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PLoS Comput Biol. 2019 Aug 5;15(8):e1007226. doi: 10.1371/journal.pcbi.1007226. eCollection 2019 Aug.

Energy-efficient information transfer at thalamocortical synapses.

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Department of Neuroscience, Physiology & Pharmacology, University College London, London, United Kingdom.
Department of Life Sciences, Imperial College London, South Kensington Campus, London, United Kingdom and Francis Crick Institute, London, United Kingdom.
Département de Physique Nucléaire et Corpusculaire (DPNC), University of Geneva, Geneva, Switzerland and CERN, Geneva, Switzerland.


We have previously shown that the physiological size of postsynaptic currents maximises energy efficiency rather than information transfer across the retinothalamic relay synapse. Here, we investigate information transmission and postsynaptic energy use at the next synapse along the visual pathway: from relay neurons in the thalamus to spiny stellate cells in layer 4 of the primary visual cortex (L4SS). Using both multicompartment Hodgkin-Huxley-type simulations and electrophysiological recordings in rodent brain slices, we find that increasing or decreasing the postsynaptic conductance of the set of thalamocortical inputs to one L4SS cell decreases the energy efficiency of information transmission from a single thalamocortical input. This result is obtained in the presence of random background input to the L4SS cell from excitatory and inhibitory corticocortical connections, which were simulated (both excitatory and inhibitory) or injected experimentally using dynamic-clamp (excitatory only). Thus, energy efficiency is not a unique property of strong relay synapses: even at the relatively weak thalamocortical synapse, each of which contributes minimally to the output firing of the L4SS cell, evolutionarily-selected postsynaptic properties appear to maximise the information transmitted per energy used.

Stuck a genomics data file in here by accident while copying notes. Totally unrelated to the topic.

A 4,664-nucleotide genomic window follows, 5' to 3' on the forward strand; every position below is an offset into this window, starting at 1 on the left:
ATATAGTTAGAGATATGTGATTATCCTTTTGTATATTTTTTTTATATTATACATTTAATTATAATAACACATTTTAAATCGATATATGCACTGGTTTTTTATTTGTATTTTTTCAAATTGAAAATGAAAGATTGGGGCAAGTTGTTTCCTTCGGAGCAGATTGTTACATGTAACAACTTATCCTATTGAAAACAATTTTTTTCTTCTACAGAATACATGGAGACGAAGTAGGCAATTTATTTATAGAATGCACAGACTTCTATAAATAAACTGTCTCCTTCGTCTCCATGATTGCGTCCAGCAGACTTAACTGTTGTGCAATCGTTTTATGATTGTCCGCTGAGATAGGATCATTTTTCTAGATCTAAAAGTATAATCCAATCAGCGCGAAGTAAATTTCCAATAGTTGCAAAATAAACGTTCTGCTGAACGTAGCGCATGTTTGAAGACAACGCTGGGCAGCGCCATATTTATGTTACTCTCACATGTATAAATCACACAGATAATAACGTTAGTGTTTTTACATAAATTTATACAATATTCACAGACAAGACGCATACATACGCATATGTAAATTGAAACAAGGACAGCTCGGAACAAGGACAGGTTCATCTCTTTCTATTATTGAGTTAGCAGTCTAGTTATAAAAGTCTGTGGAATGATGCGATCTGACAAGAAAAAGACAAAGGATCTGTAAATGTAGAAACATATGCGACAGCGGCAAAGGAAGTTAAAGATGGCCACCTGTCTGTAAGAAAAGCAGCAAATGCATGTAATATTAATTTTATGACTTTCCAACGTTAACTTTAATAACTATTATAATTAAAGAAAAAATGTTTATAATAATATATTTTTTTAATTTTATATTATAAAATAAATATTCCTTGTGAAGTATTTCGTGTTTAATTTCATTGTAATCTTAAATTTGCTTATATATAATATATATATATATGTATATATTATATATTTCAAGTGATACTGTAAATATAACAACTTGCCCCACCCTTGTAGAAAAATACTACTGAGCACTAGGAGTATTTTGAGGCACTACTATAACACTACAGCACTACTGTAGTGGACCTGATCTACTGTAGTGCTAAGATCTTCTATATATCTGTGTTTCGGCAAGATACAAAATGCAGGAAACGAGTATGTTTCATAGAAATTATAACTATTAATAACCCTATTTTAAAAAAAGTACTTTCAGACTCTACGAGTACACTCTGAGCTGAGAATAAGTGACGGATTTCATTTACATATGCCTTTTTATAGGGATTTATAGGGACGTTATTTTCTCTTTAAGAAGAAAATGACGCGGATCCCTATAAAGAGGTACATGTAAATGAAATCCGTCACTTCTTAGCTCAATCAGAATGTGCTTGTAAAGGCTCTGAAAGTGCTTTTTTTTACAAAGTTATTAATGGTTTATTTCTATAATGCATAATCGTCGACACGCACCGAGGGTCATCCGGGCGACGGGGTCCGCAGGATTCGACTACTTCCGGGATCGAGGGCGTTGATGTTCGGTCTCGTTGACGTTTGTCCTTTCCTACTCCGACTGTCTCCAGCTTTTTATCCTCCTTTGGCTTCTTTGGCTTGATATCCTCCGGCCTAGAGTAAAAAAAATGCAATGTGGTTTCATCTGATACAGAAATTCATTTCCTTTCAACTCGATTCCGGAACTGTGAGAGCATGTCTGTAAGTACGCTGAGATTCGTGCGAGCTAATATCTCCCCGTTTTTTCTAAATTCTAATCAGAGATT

Conflict of interest statement

The authors have declared that no competing interests exist.

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